Kayoko Yukimura is a Research Fellow of JSPS (Japan Society for the Promotion of Science.) She originally studied early-modern Ireland in the international maritime warfare, and the results of her PhD project produced a dissertation, ‘The impact on Ireland of French Maritime Warfare, 1692-1713’ (the University of Dublin, 2014). Kayoko then turned her research interest to Ireland in the British naval administration in the long-eighteenth century (1692-1815). Based on the Admiralty Papers and mercantile documents scattered over the British Isles, she currently tries to illuminate how the English/British Admiralty employed Ireland in their cruiser and convoy system, military transports, victualling and accommodation of POWs. At the same time, she assesses how people in the British Isles and its colonies enjoyed the naval services provided at Irish ports. All these her case studies are expected to add a new naval aspect to the historiography of relationship between Britain and Ireland.
Ken Cozens is an independent London based researcher with a lifelong interest in London’s eighteenth century economic history and voyages of exploration. Ken decided to specialize in maritime history and focus in particular on London merchant networks after taking early retirement. He subsequently undertook the post-graduate course in Maritime History at University of Greenwich, (Greenwich Maritime Institute), , where he was awarded an MA for his dissertation Politics, Patronage and Profit: A Case Study of Three 18th Century London Merchants, which explored the business networks of the merchant shipping partnership of the Wapping-based Camden, Calvert & King. Ken’s work is now fully focussed on his continuing interest and the importance of the social and global business connections of London’s maritime world. He is currently working on a number of collaborative projects with other scholars and institutions. You can contact Ken here. See Ken’s posts on this website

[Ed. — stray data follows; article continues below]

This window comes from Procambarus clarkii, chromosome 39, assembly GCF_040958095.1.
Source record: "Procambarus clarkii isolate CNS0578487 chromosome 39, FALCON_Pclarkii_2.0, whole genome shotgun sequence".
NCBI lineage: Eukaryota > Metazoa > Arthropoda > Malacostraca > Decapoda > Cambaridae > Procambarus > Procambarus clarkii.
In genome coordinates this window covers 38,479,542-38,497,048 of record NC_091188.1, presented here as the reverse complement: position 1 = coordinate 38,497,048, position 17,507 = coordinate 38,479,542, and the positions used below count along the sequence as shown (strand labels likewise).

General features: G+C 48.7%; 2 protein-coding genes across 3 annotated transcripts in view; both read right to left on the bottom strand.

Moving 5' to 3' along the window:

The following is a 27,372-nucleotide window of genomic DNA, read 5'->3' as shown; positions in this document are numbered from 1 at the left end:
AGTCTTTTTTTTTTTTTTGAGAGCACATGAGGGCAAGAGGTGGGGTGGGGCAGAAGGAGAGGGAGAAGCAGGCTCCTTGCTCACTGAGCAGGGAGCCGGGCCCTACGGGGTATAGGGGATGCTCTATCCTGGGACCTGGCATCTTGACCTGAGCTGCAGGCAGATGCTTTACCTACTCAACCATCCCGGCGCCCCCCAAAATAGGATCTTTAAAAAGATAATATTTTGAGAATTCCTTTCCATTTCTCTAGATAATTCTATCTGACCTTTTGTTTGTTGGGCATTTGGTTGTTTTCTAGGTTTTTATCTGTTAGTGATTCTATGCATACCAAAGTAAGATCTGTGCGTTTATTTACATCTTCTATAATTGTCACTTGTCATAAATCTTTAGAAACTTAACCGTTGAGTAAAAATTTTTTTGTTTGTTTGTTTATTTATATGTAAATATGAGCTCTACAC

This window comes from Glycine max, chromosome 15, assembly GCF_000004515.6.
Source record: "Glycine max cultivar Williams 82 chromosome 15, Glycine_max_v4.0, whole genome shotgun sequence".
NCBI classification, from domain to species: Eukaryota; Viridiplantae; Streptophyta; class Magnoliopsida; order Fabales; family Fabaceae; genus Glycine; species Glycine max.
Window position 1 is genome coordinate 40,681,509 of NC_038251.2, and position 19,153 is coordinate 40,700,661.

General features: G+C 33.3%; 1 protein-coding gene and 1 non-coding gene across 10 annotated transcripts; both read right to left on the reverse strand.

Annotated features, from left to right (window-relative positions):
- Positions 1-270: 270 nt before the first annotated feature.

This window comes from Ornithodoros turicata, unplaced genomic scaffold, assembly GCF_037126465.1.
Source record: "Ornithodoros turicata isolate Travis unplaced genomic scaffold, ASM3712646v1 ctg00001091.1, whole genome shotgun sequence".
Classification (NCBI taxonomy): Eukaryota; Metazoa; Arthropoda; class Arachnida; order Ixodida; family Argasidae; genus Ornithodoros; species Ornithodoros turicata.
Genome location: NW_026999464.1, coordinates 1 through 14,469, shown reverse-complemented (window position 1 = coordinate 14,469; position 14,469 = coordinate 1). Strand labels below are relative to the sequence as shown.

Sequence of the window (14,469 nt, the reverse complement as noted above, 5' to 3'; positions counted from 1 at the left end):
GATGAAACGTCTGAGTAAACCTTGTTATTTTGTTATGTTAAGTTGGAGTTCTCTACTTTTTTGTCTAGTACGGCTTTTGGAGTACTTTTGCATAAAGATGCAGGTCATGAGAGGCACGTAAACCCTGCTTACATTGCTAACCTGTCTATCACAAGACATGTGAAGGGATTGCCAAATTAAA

Derek Morris discovered many years ago that the great explorer and navigator, Captain James Cook, lived in the East London hamlet of Mile End Old Town from 1765 until his murder in 1779 in Hawaii, and that Derek’s family lived nearby. This discovery has led to twenty years of very deep research into the archives of London and has led to four well-regarded books, dozens of articles and talks, and a willingness to lead walks around London’s Sailortown and adjoining areas. The result has been to greatly widen our knowledge of the merchants and mariners, who lived in the area, and their world-wide trading connections, and challenged many well-established stereotypes of these east London parishes in the 18th century. See Derek’s posts on this website
George Ackers is a Lecturer in Sociology. George’s intellectual interests centre on the sociology of work in transitions and how processes such as deindustrialisation affects ordinary peoples working lives sense of identity and community. His PhD research is entitled, ‘De-industrialisation and Masculine Work Identity in the Former Naval Repair Community of Medway, Kent’. This study examines the impact of de-industrialisation on masculine work identity for generations of Medway men, a work context which mirrors the royal dockyard in Portsmouth. Findings from this research challenge the idea that most men were/and are passive victims of industrial change. By contrast, the majority of men in this study managed to carefully adapt to and navigate the transition from industrial to post-industrial work whilst still retaining a ‘linear life